Nanotechnology may unlock the secret for creating highly efficient next-generation LED lighting systems, and exploring its potential is the aim of several projects centered at Oak Ridge National Laboratory.
Seen everywhere today from traffic signals, taillights and cell phone displays to stadium JumboTrons, light emitting diodes fluoresce as electrical current passes through them. The most developed LED technology is based on crystals, typically made from indium gallium nitride. However, researchers at ORNL's Center for Nanophase Materials Sciences and the University of Tennessee are working to develop technology that will improve a new generation of LED devices composed of thin films of polymers or organic molecules.
These organic LEDs are designed to be formed into thin, flexible sheets that hold promise for a new generation of lighting fixtures and flexible electronics displays. Currently applications of organic LEDs, or OLEDs, are limited to small-screen devices such as cell phones, personal digital assistants and digital cameras; however it is hoped that someday large displays and lighting fixtures can be produced using low-cost manufacturing processes.
At ORNL, researchers are developing electrodes composed of carbon nanotubes and magnetic nanowires to enhance the light emission from polymer-based OLEDs. In early tests, carbon nanotubes improved the electroluminescence efficiency of polymer OLEDs by a factor of four and reduced the energy required to operate them. Magnetic nanowires and dots have been shown to help control the spin of electrons injected into the OLEDs to further improve the efficiency and reliability of the devices. A third aspect of the research focuses on creation and chemical processing of the nanotubes themselves. Researchers at ORNL use a technique called laser vaporization produces purer nanotubes with fewer defects than other fabrication techniques.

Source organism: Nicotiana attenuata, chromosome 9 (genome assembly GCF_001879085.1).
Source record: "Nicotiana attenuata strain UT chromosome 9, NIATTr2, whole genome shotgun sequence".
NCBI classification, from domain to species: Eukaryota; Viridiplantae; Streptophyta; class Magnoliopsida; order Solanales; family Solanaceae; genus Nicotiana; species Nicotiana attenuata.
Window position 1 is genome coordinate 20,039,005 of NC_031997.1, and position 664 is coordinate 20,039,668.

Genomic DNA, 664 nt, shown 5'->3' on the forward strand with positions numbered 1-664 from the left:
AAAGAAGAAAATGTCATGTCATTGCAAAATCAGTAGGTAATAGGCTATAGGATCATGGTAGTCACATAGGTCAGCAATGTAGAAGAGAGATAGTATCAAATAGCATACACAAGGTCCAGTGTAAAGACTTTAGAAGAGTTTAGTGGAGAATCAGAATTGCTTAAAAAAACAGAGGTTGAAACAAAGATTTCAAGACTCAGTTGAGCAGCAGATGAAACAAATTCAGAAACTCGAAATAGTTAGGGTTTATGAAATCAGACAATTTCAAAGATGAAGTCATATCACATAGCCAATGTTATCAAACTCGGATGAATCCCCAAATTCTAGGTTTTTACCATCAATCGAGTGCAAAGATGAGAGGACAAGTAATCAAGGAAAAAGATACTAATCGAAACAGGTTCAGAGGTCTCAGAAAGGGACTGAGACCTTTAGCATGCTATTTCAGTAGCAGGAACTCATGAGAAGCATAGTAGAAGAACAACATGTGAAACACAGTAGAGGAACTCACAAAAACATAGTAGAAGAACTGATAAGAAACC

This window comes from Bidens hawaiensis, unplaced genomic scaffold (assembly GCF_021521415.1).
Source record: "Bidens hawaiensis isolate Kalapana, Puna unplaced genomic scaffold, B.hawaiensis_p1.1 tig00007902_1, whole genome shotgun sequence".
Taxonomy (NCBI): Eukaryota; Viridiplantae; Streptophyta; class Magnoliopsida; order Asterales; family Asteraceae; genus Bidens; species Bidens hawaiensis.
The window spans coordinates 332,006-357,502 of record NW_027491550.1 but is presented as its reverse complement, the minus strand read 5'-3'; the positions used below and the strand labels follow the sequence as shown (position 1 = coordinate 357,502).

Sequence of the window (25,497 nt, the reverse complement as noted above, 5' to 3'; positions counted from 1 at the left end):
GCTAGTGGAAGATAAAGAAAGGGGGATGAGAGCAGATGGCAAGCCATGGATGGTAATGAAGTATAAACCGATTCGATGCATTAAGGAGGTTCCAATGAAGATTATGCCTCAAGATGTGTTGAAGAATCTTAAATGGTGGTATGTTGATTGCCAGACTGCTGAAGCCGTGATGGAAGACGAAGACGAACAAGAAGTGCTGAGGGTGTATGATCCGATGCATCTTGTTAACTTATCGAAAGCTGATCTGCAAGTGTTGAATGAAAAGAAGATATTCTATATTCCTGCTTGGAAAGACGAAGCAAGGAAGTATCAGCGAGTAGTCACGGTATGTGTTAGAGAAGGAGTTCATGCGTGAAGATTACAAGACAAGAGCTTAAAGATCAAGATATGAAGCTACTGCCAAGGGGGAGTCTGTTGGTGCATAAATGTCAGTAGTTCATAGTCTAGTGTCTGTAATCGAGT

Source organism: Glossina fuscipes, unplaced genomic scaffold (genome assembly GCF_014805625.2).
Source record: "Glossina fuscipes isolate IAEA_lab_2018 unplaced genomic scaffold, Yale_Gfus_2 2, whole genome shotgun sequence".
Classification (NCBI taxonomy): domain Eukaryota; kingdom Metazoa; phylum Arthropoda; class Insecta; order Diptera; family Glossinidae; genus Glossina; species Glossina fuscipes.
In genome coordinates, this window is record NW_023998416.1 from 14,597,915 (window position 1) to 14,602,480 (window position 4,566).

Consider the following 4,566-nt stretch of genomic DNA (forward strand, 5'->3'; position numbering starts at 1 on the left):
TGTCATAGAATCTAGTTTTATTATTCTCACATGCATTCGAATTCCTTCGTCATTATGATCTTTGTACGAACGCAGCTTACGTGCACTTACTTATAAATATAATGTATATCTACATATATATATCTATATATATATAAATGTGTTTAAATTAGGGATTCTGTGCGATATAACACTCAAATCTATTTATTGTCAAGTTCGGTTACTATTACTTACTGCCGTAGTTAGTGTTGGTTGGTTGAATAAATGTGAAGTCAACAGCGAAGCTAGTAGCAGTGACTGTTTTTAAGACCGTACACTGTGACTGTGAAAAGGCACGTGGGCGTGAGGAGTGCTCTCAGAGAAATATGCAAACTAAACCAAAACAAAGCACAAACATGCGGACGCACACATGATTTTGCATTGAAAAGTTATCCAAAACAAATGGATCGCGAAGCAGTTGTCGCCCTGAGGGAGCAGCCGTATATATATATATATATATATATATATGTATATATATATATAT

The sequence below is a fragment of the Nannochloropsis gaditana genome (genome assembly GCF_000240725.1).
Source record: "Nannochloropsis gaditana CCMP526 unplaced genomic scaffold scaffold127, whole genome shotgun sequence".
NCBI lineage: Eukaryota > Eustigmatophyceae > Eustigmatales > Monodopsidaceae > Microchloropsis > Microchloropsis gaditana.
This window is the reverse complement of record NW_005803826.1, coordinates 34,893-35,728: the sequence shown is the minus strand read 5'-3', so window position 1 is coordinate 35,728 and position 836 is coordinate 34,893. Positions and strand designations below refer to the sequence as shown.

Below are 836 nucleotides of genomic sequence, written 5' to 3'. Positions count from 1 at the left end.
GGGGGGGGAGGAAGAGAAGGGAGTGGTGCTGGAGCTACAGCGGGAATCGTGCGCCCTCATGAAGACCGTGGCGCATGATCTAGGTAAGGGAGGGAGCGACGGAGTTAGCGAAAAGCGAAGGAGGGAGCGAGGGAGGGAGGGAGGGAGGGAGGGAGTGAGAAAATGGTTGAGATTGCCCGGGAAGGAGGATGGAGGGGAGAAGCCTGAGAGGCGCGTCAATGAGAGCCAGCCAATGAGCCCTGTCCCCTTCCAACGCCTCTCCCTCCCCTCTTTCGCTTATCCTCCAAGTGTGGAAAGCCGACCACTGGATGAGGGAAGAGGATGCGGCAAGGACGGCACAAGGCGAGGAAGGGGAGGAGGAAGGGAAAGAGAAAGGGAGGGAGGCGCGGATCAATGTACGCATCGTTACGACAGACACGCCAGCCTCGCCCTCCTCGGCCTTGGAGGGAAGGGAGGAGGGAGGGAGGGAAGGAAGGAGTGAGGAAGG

With assistance of a $600,000 grant from the Department of Energy's Office of Energy Efficiency and Renewable Energy, the ORNL/UT team hopes to merge the science and new materials research into a new technology for practical OLED devices that consumes less than half the power of today's technology and opens the door for their practical use in household lighting.
"The real, long-term solution to making a more efficient device may be found in nanoscience," said David Geohegan, an ORNL researcher who is leading the OLED effort. "Over the next year we hope to learn why nanomaterials enhance these devices. I think someday we will see OLEDs everywhere, from more durable touch-screen displays to electronic newspapers that we can roll up and carry easily to even larger wall displays for home entertainment or lighting."
The Center for Nanophase Materials Sciences at ORNL is one of five Department of Energy-funded user laboratories set up to allow visiting scientists from universities and industry to use the facilities' world-class instruments and experts to fabricate, test and characterize a variety of new materials at a molecular level.
Researchers on this project are also working with Battelle Memorial Institute as part of the Battelle Nanotechnology Innovation Alliance to further develop nanomaterials for numerous other applications not only in solid-state lighting technology but also numerous other fields.